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My Grandmother’s Silver Vesta Case

Family Historians
Remembrance Exhibition

A guest blog from Janet Coles 

The silver vesta case belonged to my maternal grandmother, Emily Maria Gaskin, who was born in London in 1884 and died in York in 1956. Even sixty years later it reminds me of the happy times we spent together. Although I was only seven when she died, it clearly brings back the image I have of her: a tall, quiet, very elegant woman.

Vesta cases, or match safes as they were sometimes known, were designed to keep matches dry and carry them safely at a time when they could ignite simply by rubbing together. From the hallmarks we believe this one was made in Birmingham in 1920 by the silversmith William Henry Sparrow.

At this time my grandmother would have been in her mid-thirties. We have been unable to solve the mystery surrounding the case: was it a present? If so what was the occasion? Was it from the ‘AW' whose initials are engraved on it?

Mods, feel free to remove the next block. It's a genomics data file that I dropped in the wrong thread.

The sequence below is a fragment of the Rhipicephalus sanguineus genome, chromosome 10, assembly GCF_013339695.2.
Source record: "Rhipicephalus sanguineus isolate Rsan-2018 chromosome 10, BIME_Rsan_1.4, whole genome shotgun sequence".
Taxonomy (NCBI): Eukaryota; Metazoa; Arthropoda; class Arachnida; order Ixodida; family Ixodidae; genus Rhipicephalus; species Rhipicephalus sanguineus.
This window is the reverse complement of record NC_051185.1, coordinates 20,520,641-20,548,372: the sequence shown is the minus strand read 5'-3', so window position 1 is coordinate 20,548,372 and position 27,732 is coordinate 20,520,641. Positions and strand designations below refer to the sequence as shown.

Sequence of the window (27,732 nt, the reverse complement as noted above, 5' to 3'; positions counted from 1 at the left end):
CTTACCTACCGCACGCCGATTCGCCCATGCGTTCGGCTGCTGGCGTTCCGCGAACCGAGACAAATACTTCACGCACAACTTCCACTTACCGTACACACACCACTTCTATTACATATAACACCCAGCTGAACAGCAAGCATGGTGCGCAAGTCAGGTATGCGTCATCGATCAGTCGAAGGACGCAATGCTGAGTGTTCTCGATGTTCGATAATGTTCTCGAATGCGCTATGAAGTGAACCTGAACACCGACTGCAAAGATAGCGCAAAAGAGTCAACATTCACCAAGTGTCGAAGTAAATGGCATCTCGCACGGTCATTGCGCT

We have found no-one with those initials among family members. However, my grandmother continued to use the case openly throughout her life, making it unlikely that it was a gift from a secret admirer… no doubt her friends and family knew the story behind it.

It seems improbable that we shall ever find out any more details about its background. Like so many other matters in family history, I regret not having asked more questions before it was too late. However, I shall continue to treasure the vesta case and the happy memories of my early childhood.

Janet's grandmother's vesta case is one of the objects which will be on display at Abbey House Museum as part of the ‘Remembrance’ exhibition, opening 3 March. We are including examples of public remembrance as well as more personal items like this one. Use the comments form below to let us know what you would include in the exhibition.